“The road smelled of dead bodies” – Oxfam

Emergencies, Humanitarian Advocacy, Media Releases, News article written on the 24 Aug 2017

Traumatised women and children fleeing fighting between the Iraqi Army and ISIS in Tal Afar district have told Oxfam of how people died after walking for days through the desert in 50C heat to reach safety.

One mother said that the road they took to escape smelled of dead bodies, while another said that she feared her husband had been killed as ISIS took him when they fled.

On Sunday, the Iraqi army launched a major offensive to retake Tal Afar, one of the last cities held by ISIS in the country.

More than 30,000 people have already fled the city, according to the UN, and up to 40,000 remain in and around Tal Afar.

Oxfam’s Amy Christian met people fleeing Tal Afar in an Oxfam supported screening site in Badush, around 60km east of the city, , and she said it was an extremely tough environment.

“The sound of children crying was deafening. Covered in dirt and incredibly thin, they had been through hell to get there,” Ms Christian said.

“The families stayed very close to each other and the women held on tightly to young children and babies. Everyone looked extremely exhausted and clearly traumatised from their experience.

“After days of walking in the blistering heat, they urgently need food, water and shelter.”

People also said that they had run out of food in Tal Afar and had to escape during the night as ISIS was preventing them from fleeing.

Ahlam Ibrahim fled his village near Tal Afar when bombing began.

“We left because we were afraid of the airstrikes. We were so afraid for the children. The road was steep and rocky and old people were dying,” Mr Ibrahim said.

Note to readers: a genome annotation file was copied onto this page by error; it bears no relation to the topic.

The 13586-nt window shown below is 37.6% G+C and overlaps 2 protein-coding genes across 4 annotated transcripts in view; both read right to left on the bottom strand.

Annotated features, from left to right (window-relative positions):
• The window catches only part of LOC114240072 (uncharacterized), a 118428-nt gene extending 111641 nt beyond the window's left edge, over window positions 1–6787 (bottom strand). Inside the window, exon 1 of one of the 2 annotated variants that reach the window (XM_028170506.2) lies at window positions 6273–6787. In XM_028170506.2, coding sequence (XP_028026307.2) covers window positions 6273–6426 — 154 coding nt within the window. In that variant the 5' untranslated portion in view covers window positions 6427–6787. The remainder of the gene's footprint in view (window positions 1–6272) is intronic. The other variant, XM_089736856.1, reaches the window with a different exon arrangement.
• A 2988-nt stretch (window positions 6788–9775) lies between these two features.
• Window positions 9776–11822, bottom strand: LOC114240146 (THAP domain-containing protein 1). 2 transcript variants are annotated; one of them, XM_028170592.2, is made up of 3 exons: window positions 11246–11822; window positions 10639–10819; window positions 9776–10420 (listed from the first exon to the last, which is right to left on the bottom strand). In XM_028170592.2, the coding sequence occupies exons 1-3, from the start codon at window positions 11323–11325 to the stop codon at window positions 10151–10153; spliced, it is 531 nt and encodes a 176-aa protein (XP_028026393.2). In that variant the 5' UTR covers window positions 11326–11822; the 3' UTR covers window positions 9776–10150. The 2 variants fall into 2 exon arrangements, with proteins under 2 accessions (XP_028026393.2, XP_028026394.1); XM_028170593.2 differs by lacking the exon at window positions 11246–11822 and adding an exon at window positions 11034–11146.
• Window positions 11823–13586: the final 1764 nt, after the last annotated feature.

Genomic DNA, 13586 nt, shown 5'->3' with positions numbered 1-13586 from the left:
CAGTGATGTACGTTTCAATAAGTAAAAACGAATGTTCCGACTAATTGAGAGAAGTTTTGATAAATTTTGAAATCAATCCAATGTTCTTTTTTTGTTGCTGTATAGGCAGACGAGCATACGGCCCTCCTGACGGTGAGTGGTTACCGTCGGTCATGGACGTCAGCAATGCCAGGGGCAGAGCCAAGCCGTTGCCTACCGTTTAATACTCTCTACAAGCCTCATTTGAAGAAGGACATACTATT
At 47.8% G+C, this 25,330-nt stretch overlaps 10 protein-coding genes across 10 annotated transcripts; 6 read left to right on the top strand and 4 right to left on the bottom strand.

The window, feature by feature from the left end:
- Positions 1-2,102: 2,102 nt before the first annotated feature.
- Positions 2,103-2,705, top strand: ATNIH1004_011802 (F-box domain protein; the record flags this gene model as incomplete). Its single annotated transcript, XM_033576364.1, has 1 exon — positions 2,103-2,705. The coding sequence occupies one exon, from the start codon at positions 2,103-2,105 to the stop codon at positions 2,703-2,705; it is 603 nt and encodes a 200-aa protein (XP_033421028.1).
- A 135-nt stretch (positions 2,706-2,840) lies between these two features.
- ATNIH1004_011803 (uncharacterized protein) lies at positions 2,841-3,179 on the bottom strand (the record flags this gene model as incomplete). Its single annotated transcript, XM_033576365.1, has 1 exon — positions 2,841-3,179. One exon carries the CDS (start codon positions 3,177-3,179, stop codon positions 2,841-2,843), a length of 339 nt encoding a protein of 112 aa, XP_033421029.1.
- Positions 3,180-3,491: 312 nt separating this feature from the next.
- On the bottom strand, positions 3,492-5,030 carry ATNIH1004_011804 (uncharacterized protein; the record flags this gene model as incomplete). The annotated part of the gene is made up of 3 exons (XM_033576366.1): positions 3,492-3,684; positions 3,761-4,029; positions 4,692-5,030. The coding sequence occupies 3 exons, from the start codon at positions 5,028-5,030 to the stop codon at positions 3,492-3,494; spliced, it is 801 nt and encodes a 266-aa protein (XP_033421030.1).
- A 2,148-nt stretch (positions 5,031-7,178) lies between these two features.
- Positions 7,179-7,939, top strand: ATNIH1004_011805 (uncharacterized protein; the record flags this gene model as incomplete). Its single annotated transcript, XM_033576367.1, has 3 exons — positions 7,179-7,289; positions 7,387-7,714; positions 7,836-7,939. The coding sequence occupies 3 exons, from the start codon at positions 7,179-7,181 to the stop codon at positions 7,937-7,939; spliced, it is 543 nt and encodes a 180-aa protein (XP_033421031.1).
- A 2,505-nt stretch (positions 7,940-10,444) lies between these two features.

“It was so hard to walk and the road smelled of dead bodies. I lost my voice because I was shouting at my children to stay with me. They were so scared.”

Nahida Ali*, from the same village, said she walked for two days in the blistering heat with no water.

“ISIS took my husband two days ago as we tried to escape. We wanted to leave a month ago but ISIS wouldn’t let us. If they saw a family leaving they would take the men. We saw a lot of people killed, that’s why we were so afraid,” Ms Ali said.

“We are worried they will kill my husband. My son won’t stop crying because ISIS took his father and we don’t know where he is.”

Oxfam is calling on the government of Iraq to ensure that civilians can reach safety and receive the help they urgently need. It is also calling on all parties to the conflict to avoid harming civilians who stay in the city and protect civilian areas and infrastructure – including avoiding the use of explosive weapons with a wide area of affect.

Oxfam Australia’s humanitarian policy advisor Rebecca Barber said the Australian Government committed $110 million over three years in humanitarian assistance for Iraq in late April.

“It is essential that civilians forced to flee the fighting in Tal Afar are treated with respect and supported to get on with their lives as soon as possible,” Ms Barber said.

*Name has been changed.

For interviews, please contact Dylan Quinnell on 0450 668 350 or dylanq@oxfam.org.au

Donations to support Oxfam’s emergency responses in Tal Afar and around the world can be made online at oxfam.org.au/iraq or by calling 1800 034 034.


Notes to editors:

Oxfam is supporting those fleeing the fighting in Iraq, including around Tal Afar and Mosul, with life-saving food and water both in camps and in communities that have been recently retaken and where families are seeking shelter.

Oxfam is working at the Badush screening site near Tal Afar distributing kits with soap, nappies, underwear and sanitary towels to new arrivals, who are then redirected to a camp. The international agency is also assessing whether the needs of those fleeing the conflict are being addressed.

Oxfam is also supporting civilians who fled the fighting in Mosul. Since the campaign to retake Mosul began, Oxfam has assisted more than 300,000 people affected by the conflict. Oxfam provides life-saving food, water, and protection in camps and neighbourhoods throughout Mosul district. Its work to rehabilitate the Gazlani water plant has established the first native source of clean water in western Mosul city.

View and download photos of Oxfam’s humanitarian work around Mosul: https://wordsandpictures.oxfam.org.uk/pages/search.php?search=%21collection33376&k=4a35d89f0b